Why we fight

Many envision nurses as gentle angels floating along hospital corridors dishing out pills and pillows while offering patients soothing words and support. The reality is that today’s nurse is more like a tightly wound machine. We dart from patient to patient, computer to pyxis, phone to tablet. We handle checklists and regulatory forms, look up meds and treatments, question doctors, and procure supplies. Amidst it all, we deal with complex patients and complicated family situations and must document so much material that the essence of who we are and what our patients truly need often gets lost.

We rarely take time to ask ourselves important questions like what kind of nurses do we want to be? Is it possible to find real fulfillment in our work if we don’t have the support we need to make a fundamental difference in the lives of our patients and the health of our communities? What’s needed to rejuvenate the profession so that the next generation will be drawn to nursing and make it a career?

The future of nursing and the role of our union

As practicing nurses, we know exactly what’s needed if our profession is to survive and thrive. And we know that our needs are not pipedreams. When we develop bargaining proposals, our needs inform our proposals, and our
contracts make them actionable:

  • Real safe staffing — enforceable nurse to patient ratios and staffing based on acuity.
  • A healthcare system that supports patients and places community needs ahead of profits through patient protections and community rights.
  • Education and training — to ensure that we are equipped with the skills and knowledge needed to provide the best patient care through paid in-service training, continuing education, and tuition support.
  • Respect, support and compassion from our employers for the work we do through proper scheduling; adequate salaries and benefits; non-punitive approaches to addressing the conflicts that sometimes arise between family and job demands; and other tools to manage our work-life balance.
  • A safe environment including protection from preventable exposure to toxins, violence and injuries through engineering controls, proactive preventive measures, and defined channels for support when injuries do occur.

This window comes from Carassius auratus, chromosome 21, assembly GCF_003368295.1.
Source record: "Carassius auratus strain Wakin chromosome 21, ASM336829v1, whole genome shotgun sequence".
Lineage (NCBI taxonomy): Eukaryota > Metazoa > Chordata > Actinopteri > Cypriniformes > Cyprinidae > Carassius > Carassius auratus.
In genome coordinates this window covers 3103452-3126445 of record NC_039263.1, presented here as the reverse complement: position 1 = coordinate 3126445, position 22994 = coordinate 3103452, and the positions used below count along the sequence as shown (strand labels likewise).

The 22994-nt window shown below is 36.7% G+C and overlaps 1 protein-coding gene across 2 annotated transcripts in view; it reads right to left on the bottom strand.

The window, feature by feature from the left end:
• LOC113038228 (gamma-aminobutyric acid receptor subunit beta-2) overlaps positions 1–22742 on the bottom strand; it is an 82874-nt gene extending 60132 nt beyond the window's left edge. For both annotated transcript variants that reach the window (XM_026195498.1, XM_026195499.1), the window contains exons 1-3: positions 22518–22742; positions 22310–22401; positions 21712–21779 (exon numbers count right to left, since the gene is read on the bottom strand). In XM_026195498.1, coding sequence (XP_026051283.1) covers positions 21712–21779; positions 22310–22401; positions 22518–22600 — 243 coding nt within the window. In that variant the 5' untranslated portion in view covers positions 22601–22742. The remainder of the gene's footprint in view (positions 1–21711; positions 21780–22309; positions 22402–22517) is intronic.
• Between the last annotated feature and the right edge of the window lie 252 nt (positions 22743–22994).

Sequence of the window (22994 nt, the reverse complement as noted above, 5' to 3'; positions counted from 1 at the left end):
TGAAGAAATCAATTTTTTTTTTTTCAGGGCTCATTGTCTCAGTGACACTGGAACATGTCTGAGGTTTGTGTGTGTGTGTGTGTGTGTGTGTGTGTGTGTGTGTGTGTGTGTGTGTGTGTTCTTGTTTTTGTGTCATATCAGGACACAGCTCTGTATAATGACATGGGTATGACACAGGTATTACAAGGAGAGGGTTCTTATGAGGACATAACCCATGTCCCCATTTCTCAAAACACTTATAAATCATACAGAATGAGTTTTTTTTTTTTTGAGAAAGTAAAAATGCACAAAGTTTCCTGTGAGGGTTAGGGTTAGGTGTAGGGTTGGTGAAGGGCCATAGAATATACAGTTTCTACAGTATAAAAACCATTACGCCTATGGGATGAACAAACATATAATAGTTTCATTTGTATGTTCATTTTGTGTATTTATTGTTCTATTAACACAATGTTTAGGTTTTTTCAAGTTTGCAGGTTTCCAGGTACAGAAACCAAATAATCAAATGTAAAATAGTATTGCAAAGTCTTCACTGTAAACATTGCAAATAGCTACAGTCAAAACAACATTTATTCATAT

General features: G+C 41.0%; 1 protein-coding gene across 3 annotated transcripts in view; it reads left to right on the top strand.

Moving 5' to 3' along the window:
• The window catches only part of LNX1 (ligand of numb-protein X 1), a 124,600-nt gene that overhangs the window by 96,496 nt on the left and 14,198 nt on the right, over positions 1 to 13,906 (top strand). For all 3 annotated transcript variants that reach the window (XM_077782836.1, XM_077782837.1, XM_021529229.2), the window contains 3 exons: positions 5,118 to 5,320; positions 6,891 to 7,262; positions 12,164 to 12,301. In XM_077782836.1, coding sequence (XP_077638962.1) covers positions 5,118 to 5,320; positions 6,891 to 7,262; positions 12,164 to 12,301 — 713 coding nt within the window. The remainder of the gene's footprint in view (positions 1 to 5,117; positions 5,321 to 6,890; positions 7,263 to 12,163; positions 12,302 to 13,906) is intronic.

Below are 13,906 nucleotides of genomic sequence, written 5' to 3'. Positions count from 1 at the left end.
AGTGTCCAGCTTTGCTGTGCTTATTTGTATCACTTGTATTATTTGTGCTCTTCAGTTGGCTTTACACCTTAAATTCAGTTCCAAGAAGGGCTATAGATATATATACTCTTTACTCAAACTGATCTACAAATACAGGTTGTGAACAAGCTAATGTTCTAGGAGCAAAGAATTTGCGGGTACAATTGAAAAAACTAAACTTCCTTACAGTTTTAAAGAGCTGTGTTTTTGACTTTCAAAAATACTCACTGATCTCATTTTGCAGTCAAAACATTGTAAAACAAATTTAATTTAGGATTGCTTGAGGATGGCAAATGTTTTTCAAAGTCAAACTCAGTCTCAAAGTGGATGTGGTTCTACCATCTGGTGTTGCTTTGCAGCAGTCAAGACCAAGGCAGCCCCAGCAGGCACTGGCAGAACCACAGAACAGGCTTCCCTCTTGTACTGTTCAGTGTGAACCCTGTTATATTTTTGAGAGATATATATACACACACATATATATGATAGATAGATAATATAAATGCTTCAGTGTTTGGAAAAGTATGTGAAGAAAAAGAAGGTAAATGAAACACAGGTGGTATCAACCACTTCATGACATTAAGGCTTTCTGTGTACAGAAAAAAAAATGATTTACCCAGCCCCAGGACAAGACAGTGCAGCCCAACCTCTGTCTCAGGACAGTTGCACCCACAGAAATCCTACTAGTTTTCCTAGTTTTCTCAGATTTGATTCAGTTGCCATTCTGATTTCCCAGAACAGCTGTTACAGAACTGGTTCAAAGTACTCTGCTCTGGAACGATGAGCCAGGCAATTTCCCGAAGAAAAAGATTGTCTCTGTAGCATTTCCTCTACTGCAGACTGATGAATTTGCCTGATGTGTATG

• Involvement of front line caregivers in defining our practice needs through workplace committees that guarantee direct caregivers a voice and a measure of control over care delivery.

So what’s the problem?

Why do our employers resist us so forcefully when what we seek not only strengthens our profession and protects patients but helps the bottom line, as well? It seems so obvious that everyone wins when nurses voices are listened to: turnover is reduced, outcomes improve, performance indicators rise, and facilities’ reputations benefit. Wouldn’t one think it prudent and rational to include the input of those on the front line when developing work structures and systems? Yet how many times have we seen new practice models introduced only to be dismissed, units built and subsequently torn down, or millions of dollars spent on the latest module or technology only to see it crash and burn?


The bottom line is that there is an intense power struggle going on every day between the workers and the employers. This is true in all industries and health care is no exception. This struggle is amplified during negotiations. Our employers state time and again that they are in charge and have absolutely no interest in sharing control, regardless of our “professional” status. They may tout “shared governance” rhetoric, but at the end of the day, talk is cheap. Our contracts are what give us our voice and our power.

Why we fight

At present, 20,000 NYSNA nurses are engaged in bargaining, some negotiating a first contract and others renewals. What we all share is a vocation to care for those in need. When our bosses impose conditions that impede our ability to do our jobs to our professional standards, we have an obligation to fight back. Sometimes this takes the form of a job action like picketing; other times outreach to the public and media; and in the most serious situations, it may even require a strike. Silence and complacency yield nothing but support for the status quo. The courage to engage in concerted actions, as challenging and inconvenient as they may be, is all that we have, really, to advocate for our patients, our families and ourselves.

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